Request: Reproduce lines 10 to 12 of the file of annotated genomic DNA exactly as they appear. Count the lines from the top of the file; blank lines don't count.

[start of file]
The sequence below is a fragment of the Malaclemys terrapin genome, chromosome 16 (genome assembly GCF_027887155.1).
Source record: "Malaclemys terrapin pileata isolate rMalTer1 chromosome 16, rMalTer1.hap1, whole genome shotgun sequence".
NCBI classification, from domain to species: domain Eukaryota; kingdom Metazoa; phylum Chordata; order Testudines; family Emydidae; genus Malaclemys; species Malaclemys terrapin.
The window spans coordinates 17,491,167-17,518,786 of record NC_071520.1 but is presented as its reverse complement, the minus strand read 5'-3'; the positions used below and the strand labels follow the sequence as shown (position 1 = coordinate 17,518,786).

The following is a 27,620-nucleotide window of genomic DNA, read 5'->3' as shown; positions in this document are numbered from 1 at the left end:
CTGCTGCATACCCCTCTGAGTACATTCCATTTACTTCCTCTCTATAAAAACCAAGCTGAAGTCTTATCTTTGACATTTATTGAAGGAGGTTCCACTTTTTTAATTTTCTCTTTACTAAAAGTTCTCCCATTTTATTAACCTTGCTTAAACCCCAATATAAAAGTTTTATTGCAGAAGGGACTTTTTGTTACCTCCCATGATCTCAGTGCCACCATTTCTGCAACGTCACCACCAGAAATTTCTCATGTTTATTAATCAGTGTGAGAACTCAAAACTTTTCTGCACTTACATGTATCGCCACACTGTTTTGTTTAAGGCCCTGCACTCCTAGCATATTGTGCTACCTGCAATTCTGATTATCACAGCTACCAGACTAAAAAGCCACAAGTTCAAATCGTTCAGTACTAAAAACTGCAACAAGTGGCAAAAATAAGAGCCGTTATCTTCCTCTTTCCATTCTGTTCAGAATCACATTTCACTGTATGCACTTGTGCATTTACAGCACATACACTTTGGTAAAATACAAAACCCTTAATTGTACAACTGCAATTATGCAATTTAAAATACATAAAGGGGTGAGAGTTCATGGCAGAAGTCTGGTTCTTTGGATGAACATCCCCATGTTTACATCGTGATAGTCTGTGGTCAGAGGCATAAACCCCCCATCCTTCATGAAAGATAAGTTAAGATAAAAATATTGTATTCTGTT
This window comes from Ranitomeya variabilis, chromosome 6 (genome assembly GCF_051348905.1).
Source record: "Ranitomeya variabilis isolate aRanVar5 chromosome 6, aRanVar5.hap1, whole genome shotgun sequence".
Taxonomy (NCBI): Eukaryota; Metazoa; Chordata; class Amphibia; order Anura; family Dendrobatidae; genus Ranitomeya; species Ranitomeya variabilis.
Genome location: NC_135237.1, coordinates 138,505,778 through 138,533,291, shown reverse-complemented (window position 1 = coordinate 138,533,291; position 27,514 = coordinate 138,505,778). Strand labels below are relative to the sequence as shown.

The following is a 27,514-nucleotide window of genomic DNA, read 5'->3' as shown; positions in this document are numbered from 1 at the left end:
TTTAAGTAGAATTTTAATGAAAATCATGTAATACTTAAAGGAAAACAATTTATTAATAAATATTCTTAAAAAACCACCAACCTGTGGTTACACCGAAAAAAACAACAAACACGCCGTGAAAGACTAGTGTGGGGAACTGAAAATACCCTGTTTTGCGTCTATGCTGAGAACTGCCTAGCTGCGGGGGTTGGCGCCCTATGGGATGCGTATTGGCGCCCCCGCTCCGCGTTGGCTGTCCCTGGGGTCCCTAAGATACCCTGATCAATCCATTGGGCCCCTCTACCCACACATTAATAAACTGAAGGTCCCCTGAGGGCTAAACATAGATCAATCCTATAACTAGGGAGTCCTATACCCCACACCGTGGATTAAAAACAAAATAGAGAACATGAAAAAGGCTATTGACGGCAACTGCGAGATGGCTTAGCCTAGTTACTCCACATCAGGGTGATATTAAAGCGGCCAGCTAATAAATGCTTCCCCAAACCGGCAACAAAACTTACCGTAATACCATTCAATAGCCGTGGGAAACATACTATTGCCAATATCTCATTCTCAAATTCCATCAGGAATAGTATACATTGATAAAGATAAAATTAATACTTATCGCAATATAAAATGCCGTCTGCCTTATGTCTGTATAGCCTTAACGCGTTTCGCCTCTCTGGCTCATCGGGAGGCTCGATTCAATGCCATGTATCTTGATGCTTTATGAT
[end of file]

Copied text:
Genome location: NC_135237.1, coordinates 138,505,778 through 138,533,291, shown reverse-complemented (window position 1 = coordinate 138,533,291; position 27,514 = coordinate 138,505,778). Strand labels below are relative to the sequence as shown.

The following is a 27,514-nucleotide window of genomic DNA, read 5'->3' as shown; positions in this document are numbered from 1 at the left end:
TTTAAGTAGAATTTTAATGAAAATCATGTAATACTTAAAGGAAAACAATTTATTAATAAATATTCTTAAAAAACCACCAACCTGTGGTTACACCGAAAAAAACAACAAACACGCCGTGAAAGACTAGTGTGGGGAACTGAAAATACCCTGTTTTGCGTCTATGCTGAGAACTGCCTAGCTGCGGGGGTTGGCGCCCTATGGGATGCGTATTGGCGCCCCCGCTCCGCGTTGGCTGTCCCTGGGGTCCCTAAGATACCCTGATCAATCCATTGGGCCCCTCTACCCACACATTAATAAACTGAAGGTCCCCTGAGGGCTAAACATAGATCAATCCTATAACTAGGGAGTCCTATACCCCACACCGTGGATTAAAAACAAAATAGAGAACATGAAAAAGGCTATTGACGGCAACTGCGAGATGGCTTAGCCTAGTTACTCCACATCAGGGTGATATTAAAGCGGCCAGCTAATAAATGCTTCCCCAAACCGGCAACAAAACTTACCGTAATACCATTCAATAGCCGTGGGAAACATACTATTGCCAATATCTCATTCTCAAATTCCATCAGGAATAGTATACATTGATAAAGATAAAATTAATACTTATCGCAATATAAAATGCCGTCTGCCTTATGTCTGTATAGCCTTAACGCGTTTCGCCTCTCTGGCTCATCGGGAGGCTCGATTCAATGCCATGTATCTTGATGCTTTATGAT